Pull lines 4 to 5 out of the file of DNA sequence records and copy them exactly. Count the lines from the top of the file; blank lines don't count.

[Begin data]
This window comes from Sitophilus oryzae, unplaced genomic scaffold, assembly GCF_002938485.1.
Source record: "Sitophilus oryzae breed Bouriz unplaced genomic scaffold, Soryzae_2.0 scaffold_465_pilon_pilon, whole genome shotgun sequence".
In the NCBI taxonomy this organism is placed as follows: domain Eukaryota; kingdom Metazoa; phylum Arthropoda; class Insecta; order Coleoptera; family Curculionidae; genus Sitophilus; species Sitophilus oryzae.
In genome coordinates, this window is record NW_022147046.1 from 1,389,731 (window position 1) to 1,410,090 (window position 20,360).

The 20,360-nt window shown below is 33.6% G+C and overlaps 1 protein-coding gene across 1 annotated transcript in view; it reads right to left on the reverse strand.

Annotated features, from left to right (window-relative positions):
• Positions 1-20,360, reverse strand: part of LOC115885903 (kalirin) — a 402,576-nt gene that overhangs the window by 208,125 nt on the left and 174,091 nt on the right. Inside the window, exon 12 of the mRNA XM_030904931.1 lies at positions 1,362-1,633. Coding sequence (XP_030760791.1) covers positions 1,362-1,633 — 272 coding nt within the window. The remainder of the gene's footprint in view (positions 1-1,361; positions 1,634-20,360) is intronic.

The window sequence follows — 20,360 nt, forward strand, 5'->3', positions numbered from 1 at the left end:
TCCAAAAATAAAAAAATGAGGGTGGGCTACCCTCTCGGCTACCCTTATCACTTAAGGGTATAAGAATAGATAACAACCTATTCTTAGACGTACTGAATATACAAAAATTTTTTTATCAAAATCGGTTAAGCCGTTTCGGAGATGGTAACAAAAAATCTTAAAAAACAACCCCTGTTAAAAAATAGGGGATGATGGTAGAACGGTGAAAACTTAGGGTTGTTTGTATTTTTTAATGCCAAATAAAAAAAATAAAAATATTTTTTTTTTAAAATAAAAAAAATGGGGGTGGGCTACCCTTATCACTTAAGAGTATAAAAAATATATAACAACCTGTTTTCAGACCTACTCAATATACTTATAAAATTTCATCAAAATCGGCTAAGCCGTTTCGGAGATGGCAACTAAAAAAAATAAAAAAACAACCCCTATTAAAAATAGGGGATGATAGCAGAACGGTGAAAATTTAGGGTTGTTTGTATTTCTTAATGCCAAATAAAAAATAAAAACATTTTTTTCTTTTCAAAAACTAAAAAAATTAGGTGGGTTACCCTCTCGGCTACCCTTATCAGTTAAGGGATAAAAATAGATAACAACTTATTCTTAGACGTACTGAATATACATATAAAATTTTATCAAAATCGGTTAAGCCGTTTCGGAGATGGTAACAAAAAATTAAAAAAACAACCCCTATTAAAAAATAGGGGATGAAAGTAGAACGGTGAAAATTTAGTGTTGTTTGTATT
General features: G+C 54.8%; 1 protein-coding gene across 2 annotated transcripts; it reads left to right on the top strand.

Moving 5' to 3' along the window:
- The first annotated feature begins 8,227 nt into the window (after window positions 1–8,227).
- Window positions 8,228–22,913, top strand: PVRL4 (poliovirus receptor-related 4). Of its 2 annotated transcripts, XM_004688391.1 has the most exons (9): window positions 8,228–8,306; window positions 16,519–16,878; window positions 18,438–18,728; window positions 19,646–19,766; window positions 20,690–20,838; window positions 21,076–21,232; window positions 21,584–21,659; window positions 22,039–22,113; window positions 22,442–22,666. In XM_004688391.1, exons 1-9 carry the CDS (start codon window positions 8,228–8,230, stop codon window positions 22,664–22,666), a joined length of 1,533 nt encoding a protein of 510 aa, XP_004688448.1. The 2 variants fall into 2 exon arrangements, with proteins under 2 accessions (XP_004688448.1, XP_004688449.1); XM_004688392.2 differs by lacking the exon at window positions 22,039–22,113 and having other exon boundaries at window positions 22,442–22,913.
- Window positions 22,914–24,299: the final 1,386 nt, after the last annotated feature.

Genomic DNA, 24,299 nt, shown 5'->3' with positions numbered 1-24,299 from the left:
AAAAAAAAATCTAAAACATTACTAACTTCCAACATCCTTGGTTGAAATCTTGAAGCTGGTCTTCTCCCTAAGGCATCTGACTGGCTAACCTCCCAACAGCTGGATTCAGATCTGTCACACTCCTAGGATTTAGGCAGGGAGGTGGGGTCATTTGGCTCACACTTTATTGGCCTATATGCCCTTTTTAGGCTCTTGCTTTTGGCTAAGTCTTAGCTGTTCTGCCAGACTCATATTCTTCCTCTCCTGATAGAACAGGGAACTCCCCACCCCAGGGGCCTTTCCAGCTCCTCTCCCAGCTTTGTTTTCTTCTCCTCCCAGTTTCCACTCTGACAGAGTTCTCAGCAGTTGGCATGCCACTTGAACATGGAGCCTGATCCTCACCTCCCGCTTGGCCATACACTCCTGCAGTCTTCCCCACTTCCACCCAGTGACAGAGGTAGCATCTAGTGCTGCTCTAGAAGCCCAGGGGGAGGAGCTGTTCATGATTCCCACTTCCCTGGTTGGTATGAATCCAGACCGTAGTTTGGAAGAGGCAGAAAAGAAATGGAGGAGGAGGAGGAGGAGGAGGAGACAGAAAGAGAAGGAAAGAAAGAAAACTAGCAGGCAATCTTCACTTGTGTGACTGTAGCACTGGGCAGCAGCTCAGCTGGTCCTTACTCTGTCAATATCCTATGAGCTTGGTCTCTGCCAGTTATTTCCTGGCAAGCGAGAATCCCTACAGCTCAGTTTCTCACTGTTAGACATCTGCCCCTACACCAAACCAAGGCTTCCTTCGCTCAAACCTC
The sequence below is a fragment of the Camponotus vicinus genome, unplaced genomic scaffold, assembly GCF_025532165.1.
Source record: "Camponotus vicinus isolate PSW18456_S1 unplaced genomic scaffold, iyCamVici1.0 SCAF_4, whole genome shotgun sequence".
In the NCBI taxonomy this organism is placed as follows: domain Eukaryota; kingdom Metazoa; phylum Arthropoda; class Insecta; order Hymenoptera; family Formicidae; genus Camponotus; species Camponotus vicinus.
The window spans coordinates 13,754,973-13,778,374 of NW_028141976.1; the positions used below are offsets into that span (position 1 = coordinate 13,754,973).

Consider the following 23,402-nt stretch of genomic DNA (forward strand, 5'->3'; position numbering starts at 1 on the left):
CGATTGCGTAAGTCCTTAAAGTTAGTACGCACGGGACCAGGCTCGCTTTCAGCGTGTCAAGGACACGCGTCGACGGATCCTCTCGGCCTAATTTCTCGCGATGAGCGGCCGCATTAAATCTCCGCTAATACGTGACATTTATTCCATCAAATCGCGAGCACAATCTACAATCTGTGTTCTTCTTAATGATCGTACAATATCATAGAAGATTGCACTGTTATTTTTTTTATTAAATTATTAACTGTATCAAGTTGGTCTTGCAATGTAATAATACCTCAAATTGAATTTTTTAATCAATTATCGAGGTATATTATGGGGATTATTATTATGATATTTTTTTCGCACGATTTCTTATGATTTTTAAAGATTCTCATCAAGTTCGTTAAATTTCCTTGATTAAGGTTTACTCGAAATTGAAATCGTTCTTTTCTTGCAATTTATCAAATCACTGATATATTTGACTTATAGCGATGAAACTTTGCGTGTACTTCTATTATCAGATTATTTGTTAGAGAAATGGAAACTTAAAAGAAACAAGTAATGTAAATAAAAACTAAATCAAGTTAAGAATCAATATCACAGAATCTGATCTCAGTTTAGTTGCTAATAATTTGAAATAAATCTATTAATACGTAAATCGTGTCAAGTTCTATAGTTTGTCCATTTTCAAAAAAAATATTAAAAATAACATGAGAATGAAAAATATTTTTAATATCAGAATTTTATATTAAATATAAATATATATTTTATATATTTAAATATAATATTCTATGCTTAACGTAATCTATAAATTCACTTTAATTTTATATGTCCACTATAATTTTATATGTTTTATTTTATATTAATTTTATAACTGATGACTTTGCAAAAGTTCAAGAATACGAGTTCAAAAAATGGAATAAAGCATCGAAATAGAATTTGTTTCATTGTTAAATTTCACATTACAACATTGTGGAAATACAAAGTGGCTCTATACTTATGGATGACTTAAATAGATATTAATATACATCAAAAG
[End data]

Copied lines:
In genome coordinates, this window is record NW_022147046.1 from 1,389,731 (window position 1) to 1,410,090 (window position 20,360).

The 20,360-nt window shown below is 33.6% G+C and overlaps 1 protein-coding gene across 1 annotated transcript in view; it reads right to left on the reverse strand.